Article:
There's a few things we can do to reduce warping caused by heat but no one thing alone is going to prevent it. When you apply the brakes do so in a smooth manor and allow lots of stopping room. While the rotor is exposed to the brake pads for a longer amount of time, the friction is less meaning the rotors don't heat up as much. When you finally come to a stop try not to leave your foot on the brake the whole time. Let the car roll just a bit. This will prevent the hot brake pad from staying in one spot the entire duration of the stop. Also, try to avoid mud puddles, standing water and washing your car when it's just been driven. Water splashing up on the rotors will not only boils and steams up but it also changes the temperature very rapidly and unevenly.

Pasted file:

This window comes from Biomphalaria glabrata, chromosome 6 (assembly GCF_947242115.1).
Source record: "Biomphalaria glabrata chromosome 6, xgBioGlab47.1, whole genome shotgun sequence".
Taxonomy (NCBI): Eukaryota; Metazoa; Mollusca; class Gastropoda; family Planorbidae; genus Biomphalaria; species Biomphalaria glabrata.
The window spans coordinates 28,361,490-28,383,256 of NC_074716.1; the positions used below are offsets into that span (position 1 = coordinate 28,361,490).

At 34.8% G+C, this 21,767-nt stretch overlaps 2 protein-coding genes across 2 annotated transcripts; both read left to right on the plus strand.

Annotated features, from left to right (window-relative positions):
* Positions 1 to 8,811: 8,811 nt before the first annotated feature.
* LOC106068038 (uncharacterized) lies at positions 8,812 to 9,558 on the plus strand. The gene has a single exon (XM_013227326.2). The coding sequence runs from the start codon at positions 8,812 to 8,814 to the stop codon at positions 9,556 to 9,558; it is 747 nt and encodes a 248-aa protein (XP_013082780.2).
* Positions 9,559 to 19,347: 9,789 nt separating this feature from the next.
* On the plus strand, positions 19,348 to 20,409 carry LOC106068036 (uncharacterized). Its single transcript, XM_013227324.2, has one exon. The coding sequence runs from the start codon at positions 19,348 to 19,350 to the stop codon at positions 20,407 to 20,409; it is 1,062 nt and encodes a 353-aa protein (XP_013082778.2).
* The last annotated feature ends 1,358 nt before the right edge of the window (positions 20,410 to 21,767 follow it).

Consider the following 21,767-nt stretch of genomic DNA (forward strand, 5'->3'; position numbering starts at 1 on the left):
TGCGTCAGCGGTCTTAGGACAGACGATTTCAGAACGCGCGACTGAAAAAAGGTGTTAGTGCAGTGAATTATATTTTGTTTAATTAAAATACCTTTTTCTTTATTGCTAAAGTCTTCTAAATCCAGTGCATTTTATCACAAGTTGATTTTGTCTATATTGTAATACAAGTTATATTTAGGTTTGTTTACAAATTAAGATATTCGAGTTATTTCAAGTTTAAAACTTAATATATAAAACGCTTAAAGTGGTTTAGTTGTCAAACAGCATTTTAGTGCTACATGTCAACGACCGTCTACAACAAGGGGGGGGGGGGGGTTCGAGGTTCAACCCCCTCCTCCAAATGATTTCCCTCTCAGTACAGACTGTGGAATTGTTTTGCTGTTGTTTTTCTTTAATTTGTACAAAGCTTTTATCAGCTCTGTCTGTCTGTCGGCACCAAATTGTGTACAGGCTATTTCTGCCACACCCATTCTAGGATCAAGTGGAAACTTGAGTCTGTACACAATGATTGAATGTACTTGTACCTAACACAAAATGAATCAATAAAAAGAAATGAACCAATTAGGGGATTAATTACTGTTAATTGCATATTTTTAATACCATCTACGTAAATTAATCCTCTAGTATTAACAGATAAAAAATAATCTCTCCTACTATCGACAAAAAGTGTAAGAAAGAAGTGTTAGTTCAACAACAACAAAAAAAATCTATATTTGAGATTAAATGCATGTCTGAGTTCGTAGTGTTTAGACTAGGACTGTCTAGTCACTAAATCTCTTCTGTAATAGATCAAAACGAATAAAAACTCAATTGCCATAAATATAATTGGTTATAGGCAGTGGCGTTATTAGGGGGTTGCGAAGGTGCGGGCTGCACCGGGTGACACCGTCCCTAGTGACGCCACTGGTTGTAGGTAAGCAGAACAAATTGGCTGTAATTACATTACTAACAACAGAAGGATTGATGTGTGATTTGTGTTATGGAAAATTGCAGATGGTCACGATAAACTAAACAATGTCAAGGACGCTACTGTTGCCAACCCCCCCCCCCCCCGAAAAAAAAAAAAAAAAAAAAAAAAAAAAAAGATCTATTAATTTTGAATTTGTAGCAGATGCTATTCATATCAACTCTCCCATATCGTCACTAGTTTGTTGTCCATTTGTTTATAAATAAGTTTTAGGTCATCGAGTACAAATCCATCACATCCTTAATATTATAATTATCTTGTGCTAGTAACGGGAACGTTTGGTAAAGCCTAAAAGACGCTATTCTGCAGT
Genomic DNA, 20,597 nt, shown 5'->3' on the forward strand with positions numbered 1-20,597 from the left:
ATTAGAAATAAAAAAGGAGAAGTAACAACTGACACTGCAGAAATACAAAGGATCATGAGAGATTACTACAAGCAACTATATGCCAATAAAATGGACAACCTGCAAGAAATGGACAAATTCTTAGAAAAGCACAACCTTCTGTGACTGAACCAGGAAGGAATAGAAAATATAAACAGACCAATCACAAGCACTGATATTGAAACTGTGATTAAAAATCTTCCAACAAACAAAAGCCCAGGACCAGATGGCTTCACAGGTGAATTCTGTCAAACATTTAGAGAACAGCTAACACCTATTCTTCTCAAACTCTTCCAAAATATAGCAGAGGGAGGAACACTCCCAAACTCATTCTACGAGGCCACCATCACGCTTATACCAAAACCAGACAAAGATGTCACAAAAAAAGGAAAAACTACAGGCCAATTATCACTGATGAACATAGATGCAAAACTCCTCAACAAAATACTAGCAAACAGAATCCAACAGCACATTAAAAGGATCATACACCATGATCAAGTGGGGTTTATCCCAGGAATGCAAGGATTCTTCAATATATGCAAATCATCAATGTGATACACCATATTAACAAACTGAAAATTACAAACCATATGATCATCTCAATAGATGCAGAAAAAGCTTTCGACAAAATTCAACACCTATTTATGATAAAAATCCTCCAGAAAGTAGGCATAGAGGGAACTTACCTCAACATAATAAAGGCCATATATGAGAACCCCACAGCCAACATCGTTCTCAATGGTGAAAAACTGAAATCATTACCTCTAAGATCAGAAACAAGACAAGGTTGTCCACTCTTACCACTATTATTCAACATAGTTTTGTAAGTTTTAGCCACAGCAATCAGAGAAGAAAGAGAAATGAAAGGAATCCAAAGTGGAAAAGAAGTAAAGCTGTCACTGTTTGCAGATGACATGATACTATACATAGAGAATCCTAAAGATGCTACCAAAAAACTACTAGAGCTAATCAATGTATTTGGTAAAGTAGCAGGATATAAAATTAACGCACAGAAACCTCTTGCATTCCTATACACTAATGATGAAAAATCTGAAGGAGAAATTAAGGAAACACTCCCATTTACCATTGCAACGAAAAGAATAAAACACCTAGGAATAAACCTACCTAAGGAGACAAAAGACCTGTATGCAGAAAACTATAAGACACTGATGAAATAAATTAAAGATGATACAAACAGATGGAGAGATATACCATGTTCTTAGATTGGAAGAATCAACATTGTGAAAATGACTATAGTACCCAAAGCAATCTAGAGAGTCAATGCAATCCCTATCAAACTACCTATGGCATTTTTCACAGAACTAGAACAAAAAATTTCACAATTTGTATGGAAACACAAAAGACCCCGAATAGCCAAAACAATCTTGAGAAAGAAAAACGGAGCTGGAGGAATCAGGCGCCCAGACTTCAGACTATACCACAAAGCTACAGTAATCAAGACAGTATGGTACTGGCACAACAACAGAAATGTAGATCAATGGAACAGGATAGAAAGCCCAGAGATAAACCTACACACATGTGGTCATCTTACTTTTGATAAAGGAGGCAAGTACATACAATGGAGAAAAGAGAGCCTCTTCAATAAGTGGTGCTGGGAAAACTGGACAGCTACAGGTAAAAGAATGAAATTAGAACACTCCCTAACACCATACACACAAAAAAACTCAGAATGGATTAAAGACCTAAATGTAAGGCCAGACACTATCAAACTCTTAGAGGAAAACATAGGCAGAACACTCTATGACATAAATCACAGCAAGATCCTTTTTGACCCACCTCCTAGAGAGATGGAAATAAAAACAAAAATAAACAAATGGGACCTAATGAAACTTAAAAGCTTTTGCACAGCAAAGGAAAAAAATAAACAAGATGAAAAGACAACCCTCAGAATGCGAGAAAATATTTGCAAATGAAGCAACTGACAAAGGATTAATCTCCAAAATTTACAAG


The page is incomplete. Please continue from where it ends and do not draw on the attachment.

Another cause for warped rotors is over-tightening or improper tightening methods for wheels. It's very important to torque the lug nuts in a star or alternating pattern. Basically, skip the lugnut closest to the one you just got done tightening. This will prevent the wheel from being snugged up unevenly to the rotor. The rotor is held to the hub by the wheel being tightened down. So if the wheel is unevenly tightened, so is the rotor. The wheel acts as an additional heat sink for the rotors too so make sure that everything is tightened to spec in the proper order.
    Doug
     

    841  0

    1999 Mitsubishi Eclipse N/T
    automatic · 2G DSM